Seminars are a whole different beast. To start, seminars are graded significantly higher on average than regular courses. But as they say, the devil is in the details. While the aggregate trend is higher, individual courses’ grade distributions are highly variable. Some could almost come with a guarantee of an A or A-. Others hew more or less to the recommended curve. As a general matter, seminars with exams will grade lower than seminars requiring papers.
Two issues of concern
The total number of issues raised by this information and its potential release are numerous, but two of the largest are inequity and arbitrariness.
First, the data point to real inequity in the current system. If you know whom to ask, if you have the right upper-class friends, you can get some information on some courses and professors. Those in the know are then positioned to exploit this information to the detriment of others. All students, at the end of the day, are in competition with one another. Two identical students, equally capable and hardworking, will have different outcomes–different GPAs–because they have disparate levels of access to historical grading information.
Second, the system as presently constituted increases the arbitrariness already inherent in law school. How will I do on the LSAT? Can I afford an expensive preparatory course? Does my personal statement touch some personal chord with the unknown admissions person reading it? Does the current clerk of a judge have a soft-spot for Georgetown, making them more likely to pull my application out of the mountain that they have received? What did the judge eat for breakfast? The variation in grade distribution, and its being hidden, adds to this arbitrariness. One student takes Professor X and the other takes Professor Y. One gets an A and the other a B+. Would you want to know that their respective chances of getting an A were set–one at 40% and the other at 25%–before they even purchased their books?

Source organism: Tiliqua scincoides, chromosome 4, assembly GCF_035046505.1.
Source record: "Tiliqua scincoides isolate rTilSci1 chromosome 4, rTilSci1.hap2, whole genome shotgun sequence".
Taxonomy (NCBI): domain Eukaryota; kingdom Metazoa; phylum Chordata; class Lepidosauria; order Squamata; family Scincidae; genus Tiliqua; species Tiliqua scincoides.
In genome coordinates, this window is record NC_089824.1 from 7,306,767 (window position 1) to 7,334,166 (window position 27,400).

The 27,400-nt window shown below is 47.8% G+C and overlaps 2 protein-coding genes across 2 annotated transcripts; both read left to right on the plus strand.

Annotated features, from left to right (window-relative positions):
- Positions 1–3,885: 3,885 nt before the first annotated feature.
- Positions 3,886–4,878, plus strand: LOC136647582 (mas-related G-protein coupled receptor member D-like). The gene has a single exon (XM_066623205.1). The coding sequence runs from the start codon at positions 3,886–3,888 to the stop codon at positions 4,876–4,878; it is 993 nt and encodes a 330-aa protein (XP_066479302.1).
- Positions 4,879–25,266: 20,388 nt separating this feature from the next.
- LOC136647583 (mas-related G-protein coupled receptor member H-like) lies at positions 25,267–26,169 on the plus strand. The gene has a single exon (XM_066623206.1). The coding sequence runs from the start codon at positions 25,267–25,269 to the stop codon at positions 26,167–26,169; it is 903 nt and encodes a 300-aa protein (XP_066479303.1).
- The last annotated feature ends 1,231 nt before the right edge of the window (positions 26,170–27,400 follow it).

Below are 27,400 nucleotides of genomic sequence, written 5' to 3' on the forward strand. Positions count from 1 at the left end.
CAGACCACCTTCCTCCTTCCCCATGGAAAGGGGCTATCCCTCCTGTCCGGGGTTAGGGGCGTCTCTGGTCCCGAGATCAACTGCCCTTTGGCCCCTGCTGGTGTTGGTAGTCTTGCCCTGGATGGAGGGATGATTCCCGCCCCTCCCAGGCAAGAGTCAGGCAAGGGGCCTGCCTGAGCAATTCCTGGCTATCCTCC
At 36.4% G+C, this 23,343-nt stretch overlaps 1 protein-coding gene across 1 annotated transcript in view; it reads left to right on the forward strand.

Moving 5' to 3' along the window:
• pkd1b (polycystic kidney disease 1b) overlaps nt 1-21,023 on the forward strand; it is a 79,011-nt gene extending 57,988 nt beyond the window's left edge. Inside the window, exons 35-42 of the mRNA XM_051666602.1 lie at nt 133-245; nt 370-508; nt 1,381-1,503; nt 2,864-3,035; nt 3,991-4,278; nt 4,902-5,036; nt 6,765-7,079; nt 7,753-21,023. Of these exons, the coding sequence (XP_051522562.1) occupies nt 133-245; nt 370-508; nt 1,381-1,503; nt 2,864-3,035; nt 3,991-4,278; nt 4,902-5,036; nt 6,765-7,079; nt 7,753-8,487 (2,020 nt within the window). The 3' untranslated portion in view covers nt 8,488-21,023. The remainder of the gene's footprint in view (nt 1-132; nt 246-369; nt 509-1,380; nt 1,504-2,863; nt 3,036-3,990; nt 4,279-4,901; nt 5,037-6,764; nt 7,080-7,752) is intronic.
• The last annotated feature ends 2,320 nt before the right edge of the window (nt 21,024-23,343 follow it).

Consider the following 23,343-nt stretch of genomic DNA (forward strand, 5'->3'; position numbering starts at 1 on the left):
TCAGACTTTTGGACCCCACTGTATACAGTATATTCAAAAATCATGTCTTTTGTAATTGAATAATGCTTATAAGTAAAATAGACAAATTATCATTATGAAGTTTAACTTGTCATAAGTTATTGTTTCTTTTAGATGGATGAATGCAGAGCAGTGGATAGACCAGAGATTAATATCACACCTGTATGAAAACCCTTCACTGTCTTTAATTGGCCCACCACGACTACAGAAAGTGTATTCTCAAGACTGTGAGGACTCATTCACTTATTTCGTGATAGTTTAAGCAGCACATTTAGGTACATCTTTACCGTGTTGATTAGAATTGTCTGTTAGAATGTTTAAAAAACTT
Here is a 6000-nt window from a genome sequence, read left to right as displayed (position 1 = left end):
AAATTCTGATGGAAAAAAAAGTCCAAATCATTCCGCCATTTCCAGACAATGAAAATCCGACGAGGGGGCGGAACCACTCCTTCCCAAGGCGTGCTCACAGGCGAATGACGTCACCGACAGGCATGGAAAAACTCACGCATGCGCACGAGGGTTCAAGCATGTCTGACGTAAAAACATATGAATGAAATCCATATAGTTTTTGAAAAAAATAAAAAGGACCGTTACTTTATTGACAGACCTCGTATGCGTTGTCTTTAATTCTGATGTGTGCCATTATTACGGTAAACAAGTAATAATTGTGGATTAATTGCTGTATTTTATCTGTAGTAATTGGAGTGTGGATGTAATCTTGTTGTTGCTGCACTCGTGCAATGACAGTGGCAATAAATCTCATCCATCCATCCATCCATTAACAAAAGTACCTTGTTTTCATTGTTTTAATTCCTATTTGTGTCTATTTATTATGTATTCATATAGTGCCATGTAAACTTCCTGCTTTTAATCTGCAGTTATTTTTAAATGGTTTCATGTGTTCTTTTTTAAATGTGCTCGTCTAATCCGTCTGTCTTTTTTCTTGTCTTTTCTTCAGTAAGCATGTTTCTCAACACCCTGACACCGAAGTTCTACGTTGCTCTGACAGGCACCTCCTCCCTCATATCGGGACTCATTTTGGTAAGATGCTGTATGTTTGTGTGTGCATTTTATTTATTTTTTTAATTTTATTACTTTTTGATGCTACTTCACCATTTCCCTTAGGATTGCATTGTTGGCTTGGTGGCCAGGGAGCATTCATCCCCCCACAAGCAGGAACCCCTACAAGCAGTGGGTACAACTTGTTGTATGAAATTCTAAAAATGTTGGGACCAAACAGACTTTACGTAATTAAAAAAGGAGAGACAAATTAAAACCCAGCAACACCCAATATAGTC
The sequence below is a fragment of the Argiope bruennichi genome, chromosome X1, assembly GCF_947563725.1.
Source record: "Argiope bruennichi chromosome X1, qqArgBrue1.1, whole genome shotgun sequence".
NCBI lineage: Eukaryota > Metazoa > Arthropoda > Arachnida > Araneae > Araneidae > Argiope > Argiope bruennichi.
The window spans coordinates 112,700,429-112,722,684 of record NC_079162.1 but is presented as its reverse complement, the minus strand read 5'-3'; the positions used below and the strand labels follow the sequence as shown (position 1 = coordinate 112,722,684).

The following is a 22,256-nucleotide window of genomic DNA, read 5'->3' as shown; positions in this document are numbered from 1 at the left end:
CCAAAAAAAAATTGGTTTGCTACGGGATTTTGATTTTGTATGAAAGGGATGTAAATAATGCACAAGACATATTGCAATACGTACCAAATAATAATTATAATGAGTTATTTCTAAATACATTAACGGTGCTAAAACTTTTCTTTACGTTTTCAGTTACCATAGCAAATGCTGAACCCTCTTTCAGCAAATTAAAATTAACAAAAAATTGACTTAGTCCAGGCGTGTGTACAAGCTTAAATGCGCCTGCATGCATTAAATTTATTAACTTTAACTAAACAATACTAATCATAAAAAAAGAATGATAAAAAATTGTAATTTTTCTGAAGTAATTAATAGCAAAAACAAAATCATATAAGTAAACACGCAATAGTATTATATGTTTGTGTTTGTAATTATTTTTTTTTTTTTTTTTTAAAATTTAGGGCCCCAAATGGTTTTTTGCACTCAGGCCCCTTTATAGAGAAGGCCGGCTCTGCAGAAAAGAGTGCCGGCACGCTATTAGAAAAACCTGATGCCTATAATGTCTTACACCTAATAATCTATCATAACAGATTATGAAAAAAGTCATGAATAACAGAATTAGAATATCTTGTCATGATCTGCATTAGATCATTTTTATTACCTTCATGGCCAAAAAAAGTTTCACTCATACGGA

This is not a simple issue, and it is one that students deserve to know of and confront. Transparency is better than silence.
Please share your views on whether historical grade curves should be available to students by filling out this form. All responses will remain anonymous.
Disclosure: I am Co-Editor-in-Chief of the Law Weekly and have been involved in the SBA since 1L year, first as a representative and now as Chief of Staff. I became involved in the grade curve discussions through the SBA as a member of the Academic Standards Committee. The samples of historical grade curve information included in this article are not guesses or hypotheticals, but represent real data. This information did not come from my association with the SBA or the Academic Standards Committee, but was obtained independently by the Law Weekly.
Since this article’s posting, eighty-three members of the Georgetown Law community have responded to the linked survey.
Many of these responses have included careful and thoughtful reasoning. These comments are illuminating and valuable additions to the discussion. Because of their value, a summary will be compiled into a separate post in the near future.
In the mean time, please add your voice to the discussion.